words Johanna Agerman
In 1970 Richard Burton was snapped arriving at Heathrow airport with a customised Valentine portable typewriter on one arm and his wife Elizabeth Taylor on the other. That picture epitomised the territory that the Valentine was meant to occupy. Glossy, sexy and desirable, it was the it-bag of its day.
Designed by the late Ettore Sottsass with the British designer Perry King for Italian firm Olivetti, the Valentine typewriter was launched in 1969. Forty years on it is still in demand among collectors, if not consumers – most museums with a design collection own a Valentine typewriter as an example of pop design. It presaged what Jonathan Ive and Apple achieved in the late 1990s with the rainbow-coloured iMacs – to make boring office equipment fit for the world of leisure.
Sottsass once said: “When I was young, all we ever heard about was functionalism, functionalism, functionalism. It’s not enough. Design should also be sensual and exciting.” With the Valentine typewriter he achieved that, introducing his love for pop aesthetics into contemporary design. The typewriter’s smooth, sumptuous lines and the punchy colours of its ABS plastic – it came in red, white, green and blue – introduced a measure of fun and humour to an area that had long taken itself too seriously: the office. This was no typewriter for the efficient secretary, it was a tool for individualised talents and improvised performance. Sottsass said that the Valentine could be “used any place except in an office, so as not to remind anyone of monotonous working hours, but rather to keep amateur poets company on quiet Sundays in the country”.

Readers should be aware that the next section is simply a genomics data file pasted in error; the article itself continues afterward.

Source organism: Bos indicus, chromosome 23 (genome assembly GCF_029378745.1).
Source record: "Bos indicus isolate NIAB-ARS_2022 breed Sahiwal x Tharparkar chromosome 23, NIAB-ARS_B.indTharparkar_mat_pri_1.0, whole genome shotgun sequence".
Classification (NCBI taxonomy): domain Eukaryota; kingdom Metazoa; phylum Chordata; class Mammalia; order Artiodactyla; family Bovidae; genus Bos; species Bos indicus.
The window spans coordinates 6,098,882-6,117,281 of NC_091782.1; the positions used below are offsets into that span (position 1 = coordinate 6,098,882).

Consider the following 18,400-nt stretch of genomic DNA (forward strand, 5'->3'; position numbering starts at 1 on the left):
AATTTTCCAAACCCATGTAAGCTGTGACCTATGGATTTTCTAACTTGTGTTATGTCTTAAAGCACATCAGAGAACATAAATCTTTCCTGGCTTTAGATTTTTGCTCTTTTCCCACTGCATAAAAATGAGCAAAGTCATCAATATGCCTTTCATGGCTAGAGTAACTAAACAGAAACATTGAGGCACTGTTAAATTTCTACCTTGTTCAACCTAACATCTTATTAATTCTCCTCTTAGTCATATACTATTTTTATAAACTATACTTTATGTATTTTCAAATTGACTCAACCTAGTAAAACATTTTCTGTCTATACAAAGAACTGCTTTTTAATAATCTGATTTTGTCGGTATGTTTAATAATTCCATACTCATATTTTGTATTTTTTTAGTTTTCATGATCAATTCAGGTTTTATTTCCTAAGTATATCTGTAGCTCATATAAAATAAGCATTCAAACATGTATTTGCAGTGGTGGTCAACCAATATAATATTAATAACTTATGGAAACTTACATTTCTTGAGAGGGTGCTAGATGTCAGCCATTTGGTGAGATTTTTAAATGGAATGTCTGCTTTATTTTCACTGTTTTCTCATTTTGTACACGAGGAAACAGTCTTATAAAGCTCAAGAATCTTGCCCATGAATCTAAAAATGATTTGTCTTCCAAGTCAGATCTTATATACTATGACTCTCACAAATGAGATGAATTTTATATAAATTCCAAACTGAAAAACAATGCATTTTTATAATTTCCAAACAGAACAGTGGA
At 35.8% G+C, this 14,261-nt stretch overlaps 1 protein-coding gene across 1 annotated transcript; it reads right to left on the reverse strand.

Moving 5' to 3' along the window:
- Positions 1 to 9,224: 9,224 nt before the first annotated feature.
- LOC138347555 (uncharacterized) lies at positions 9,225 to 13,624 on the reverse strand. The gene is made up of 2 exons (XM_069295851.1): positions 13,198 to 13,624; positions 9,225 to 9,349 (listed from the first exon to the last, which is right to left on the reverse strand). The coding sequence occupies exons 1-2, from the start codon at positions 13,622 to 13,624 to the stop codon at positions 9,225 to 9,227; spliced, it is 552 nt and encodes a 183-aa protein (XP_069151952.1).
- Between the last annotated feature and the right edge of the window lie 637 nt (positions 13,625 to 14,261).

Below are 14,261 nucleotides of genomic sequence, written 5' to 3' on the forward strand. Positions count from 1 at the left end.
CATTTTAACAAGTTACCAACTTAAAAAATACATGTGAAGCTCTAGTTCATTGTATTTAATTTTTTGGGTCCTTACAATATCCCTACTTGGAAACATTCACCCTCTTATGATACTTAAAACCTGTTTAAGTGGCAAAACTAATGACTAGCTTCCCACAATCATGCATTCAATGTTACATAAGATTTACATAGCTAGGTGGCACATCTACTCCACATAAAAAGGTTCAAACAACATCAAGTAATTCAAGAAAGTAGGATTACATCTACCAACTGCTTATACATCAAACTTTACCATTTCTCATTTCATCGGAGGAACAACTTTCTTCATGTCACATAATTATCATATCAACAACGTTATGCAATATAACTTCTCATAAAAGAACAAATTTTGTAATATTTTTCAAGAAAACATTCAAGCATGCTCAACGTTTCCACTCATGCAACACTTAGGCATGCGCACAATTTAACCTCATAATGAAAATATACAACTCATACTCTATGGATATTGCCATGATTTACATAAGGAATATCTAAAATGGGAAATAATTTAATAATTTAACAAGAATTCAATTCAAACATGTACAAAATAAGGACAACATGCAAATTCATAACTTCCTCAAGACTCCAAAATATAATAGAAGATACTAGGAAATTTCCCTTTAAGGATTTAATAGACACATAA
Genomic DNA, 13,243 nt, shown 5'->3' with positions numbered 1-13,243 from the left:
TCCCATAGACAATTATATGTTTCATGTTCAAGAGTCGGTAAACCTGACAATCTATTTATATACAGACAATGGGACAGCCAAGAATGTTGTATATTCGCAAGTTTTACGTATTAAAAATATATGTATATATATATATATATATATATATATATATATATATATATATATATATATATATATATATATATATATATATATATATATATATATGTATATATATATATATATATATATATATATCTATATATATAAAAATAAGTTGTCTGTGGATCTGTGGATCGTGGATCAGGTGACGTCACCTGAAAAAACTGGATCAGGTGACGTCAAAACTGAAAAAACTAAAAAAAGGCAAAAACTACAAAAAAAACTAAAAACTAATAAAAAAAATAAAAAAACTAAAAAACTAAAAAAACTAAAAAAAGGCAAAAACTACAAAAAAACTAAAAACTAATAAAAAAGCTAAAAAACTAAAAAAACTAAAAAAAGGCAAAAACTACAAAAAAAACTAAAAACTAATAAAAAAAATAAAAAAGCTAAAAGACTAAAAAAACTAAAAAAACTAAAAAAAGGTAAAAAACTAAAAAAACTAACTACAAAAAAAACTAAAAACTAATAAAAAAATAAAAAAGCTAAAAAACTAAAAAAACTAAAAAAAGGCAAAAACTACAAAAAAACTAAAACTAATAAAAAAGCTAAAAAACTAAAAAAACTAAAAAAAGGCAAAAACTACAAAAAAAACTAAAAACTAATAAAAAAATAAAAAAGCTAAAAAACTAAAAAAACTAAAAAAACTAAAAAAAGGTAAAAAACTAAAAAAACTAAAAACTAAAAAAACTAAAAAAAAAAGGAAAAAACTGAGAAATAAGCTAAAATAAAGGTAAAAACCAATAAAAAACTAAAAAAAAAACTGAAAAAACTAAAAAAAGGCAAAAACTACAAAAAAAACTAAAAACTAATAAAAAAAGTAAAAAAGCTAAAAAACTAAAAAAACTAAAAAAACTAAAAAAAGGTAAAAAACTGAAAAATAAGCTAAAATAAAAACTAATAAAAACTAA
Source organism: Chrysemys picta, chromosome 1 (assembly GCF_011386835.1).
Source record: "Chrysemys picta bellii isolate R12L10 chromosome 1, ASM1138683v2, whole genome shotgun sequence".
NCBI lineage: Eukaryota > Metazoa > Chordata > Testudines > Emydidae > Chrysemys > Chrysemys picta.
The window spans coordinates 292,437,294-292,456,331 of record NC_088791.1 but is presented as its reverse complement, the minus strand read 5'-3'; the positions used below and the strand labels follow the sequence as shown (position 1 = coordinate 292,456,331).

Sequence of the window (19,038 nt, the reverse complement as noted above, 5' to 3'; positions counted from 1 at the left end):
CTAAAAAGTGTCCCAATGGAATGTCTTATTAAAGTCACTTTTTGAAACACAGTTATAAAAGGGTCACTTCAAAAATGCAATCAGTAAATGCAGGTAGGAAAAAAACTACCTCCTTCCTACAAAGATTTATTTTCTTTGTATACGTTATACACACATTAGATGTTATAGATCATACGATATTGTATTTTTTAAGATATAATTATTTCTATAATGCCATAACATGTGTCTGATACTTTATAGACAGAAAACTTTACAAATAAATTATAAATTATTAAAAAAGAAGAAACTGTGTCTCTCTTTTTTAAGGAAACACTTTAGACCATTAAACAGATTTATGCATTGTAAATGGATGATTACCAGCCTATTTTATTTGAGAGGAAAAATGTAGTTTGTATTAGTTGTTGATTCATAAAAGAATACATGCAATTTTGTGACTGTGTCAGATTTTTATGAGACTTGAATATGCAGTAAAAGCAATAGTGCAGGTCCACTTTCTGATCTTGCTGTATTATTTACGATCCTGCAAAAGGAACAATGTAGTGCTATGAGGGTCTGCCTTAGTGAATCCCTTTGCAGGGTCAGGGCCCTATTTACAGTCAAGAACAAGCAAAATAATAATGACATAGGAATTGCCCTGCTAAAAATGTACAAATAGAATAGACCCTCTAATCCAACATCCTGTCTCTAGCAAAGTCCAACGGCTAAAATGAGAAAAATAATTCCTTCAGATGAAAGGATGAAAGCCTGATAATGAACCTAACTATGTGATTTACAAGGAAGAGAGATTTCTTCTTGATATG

The iconic image of the Valentine was enhanced by the poster campaign that accompanied it. Sottsass’ own graphic of the Valentine typewriter in white against a red background is probably the most recognised, but American graphic designer Milton Glaser created another using a detail of Piero di Cosimo’s painting Satyr Mourning over Nymph. Here the Valentine is painted into the renaissance landscape next to a dog, suggesting that it, too, was man’s best friend.
This evocative, emotional marketing was a product of the genius of Adriano Olivetti, founder of the office machine company, who as early as the 1930s employed graphic artists, painters, architects, writers and advertising experts alongside the company’s manufacturing division. He realised the potential of fetishising objects that seemed resistant to fetishisation.
But despite its sex appeal and its portable design, the Valentine never found a mass audience. The price was too high and the technology was too quickly superseded. Even Sottsass became disillusioned with it: “[It was] too obvious, a bit like a girl wearing a very short skirt and too much make-up.” In 2007, Sottsass told icon that it was the Valentine that made him reconsider his position as a designer, encouraging him turn his back on industrial production and take the more rarefied, artistic direction he is best known for (icon 046).
Curiously, the promise of the Valentine was never realised. Despite the advent of the virtual office and more flexible working conditions, most employers are still reported to prefer to have staff at their desks. In an era where the portable typewriter has been replaced by the laptop, Blackberry and iPhone most of us are still encouraged to work in uninspiring environments that have more to do with the factory of the 19th century than the futuristic office of the 21st.